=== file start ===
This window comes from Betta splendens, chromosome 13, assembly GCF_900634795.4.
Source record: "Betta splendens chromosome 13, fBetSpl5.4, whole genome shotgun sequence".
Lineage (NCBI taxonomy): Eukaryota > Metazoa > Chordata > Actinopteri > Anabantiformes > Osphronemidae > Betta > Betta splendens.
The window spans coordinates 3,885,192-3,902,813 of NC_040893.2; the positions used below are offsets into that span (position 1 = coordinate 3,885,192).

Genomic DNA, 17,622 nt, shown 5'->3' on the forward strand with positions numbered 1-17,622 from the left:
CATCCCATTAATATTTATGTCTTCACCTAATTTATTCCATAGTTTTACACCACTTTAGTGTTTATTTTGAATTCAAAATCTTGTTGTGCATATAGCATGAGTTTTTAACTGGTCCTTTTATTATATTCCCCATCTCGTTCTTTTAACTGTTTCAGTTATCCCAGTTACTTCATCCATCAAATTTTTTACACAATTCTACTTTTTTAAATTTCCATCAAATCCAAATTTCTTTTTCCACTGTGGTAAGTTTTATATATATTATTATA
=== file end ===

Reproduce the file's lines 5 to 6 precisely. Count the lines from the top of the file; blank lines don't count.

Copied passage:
Genomic DNA, 17,622 nt, shown 5'->3' on the forward strand with positions numbered 1-17,622 from the left:
CATCCCATTAATATTTATGTCTTCACCTAATTTATTCCATAGTTTTACACCACTTTAGTGTTTATTTTGAATTCAAAATCTTGTTGTGCATATAGCATGAGTTTTTAACTGGTCCTTTTATTATATTCCCCATCTCGTTCTTTTAACTGTTTCAGTTATCCCAGTTACTTCATCCATCAAATTTTTTACACAATTCTACTTTTTTAAATTTCCATCAAATCCAAATTTCTTTTTCCACTGTGGTAAGTTTTATATATATTATTATA